An increase in government spending on the healthcare sector - from the current 1 per cent to 2.5-3 per cent of GDP - as envisaged in the National Health Policy 2017 could reduce out-of-pocket expenditures, as per the Economic Survey 2020-21.
The rise in public spending can lead to a reduction in expenditures from 65 per cent to 30 per cent of overall healthcare spend, it noted.
The Economic Survey said that for the country to effectively respond to future pandemics, the country's health infrastructure needs to be agile.
Given its potential to provide healthcare access in remote areas, telemedicine needs to be harnessed to the fullest by especially investing in internet connectivity and health infrastructure, it added.
The annual document also noted that focus on the National Health Mission (NHM), which has played a critical role in mitigating inequity as the access of the poorest to pre-natal and post-natal care, should continue in conjunction with Ayushman Bharat.
Besides, as the bulk of the healthcare in the country is provided by the private sector, it is critical for policymakers to design policies that mitigate information asymmetry in healthcare, which creates market failures and thereby render unregulated private healthcare sub-optimal, the survey said.
A sectoral regulator to undertake regulation and supervision of the healthcare sector must be considered, given the market failures stemming from information asymmetry, it added.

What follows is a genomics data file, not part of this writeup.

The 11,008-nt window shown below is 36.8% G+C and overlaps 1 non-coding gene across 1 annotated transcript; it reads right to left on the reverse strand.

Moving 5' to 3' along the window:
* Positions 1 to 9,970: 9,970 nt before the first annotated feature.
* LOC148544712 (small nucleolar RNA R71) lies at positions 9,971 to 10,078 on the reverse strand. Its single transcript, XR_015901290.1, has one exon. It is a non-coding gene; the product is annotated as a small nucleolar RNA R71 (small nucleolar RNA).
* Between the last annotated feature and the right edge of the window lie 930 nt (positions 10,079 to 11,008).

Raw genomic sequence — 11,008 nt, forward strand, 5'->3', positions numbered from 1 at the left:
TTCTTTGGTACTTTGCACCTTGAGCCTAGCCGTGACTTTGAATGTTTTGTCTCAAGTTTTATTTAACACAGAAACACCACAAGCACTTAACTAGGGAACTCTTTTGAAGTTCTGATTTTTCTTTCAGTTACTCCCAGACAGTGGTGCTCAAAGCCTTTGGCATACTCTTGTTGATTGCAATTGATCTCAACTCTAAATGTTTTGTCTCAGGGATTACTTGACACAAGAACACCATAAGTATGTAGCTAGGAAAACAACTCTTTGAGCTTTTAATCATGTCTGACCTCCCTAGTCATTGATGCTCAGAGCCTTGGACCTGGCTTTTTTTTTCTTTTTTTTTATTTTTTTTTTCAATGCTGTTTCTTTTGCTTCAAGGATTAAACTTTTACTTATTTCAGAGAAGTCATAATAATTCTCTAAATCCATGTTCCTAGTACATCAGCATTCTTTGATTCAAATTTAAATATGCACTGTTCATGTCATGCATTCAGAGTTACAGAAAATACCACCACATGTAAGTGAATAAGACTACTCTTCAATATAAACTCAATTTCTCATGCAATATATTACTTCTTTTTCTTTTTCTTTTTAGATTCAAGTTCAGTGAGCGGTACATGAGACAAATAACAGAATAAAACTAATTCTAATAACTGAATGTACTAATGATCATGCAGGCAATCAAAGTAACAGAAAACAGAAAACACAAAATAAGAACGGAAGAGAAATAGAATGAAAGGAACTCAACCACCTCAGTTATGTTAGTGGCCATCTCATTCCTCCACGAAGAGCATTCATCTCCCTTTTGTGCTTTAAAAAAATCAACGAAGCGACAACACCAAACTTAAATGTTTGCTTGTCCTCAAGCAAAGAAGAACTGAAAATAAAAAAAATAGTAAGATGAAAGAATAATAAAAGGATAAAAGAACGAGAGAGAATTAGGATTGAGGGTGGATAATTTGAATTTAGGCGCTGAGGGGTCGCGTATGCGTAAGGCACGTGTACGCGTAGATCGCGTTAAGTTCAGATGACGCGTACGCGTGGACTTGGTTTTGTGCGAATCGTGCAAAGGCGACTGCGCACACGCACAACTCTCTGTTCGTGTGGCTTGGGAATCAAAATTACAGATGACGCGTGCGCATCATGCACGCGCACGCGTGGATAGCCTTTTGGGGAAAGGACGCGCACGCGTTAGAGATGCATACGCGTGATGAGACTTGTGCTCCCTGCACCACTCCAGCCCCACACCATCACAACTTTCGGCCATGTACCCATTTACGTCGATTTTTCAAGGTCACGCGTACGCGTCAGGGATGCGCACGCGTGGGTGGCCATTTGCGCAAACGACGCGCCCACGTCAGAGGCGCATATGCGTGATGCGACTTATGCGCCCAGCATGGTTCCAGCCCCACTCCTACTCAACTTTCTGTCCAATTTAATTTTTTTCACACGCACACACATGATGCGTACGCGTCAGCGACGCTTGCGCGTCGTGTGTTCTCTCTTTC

The WHO also highlights the growing importance of the same, the document said.
The mitigation of information asymmetry would also help lower insurance premiums, enable the offering of better products and help increase the insurance penetration in the country, it noted.
While the share of public institutions has increased both in hospital and outpatient cares, the private sector dominates in total healthcare provision in India.
Around 74 per cent of outpatient care and 65 per cent of hospitalisation care is provided through the private sector in urban India.
The country must take steps to improve healthcare accessibility and affordability, the document said.
Emphasising on the steps to make the system agile towards pandemics, the Economic Survey noted that every hospital may be equipped so that at least one ward in the hospital can be quickly modified to respond to a national health emergency while caring for the normal diseases in usual times.
Research in building such health infrastructure can guide how to build such flexible wards, it added.
Following the COVID-19 pandemic, a key portfolio decision that healthcare policy must make is about the relative importance placed on communicable versus non-communicable diseases, the policy document said.
As pandemics represent rare events, healthcare policy can become a victim of "saliency bias", which involves over-weighting recent phenomena, it added.
Around 71 per cent of the global deaths and about 65 per cent of deaths in India are caused by non-communicable diseases.
Preventing communicable diseases requires a focus on better sanitation and drinking water, which the Swachh Bharat and Har Ghar Jal Abhiyan campaigns are focusing on, it said.
Despite improvements in healthcare access and quality, India continues to underperform in comparison to other low and lower middle income (LMIC) countries.
On quality and access to healthcare, the country was ranked 145th out of 180 countries (Global Burden of Disease Study 2016).
Only a few sub-Saharan countries, some pacific islands, Nepal and Pakistan were ranked below India.
Photograph: Danish Siddiqui/Reuters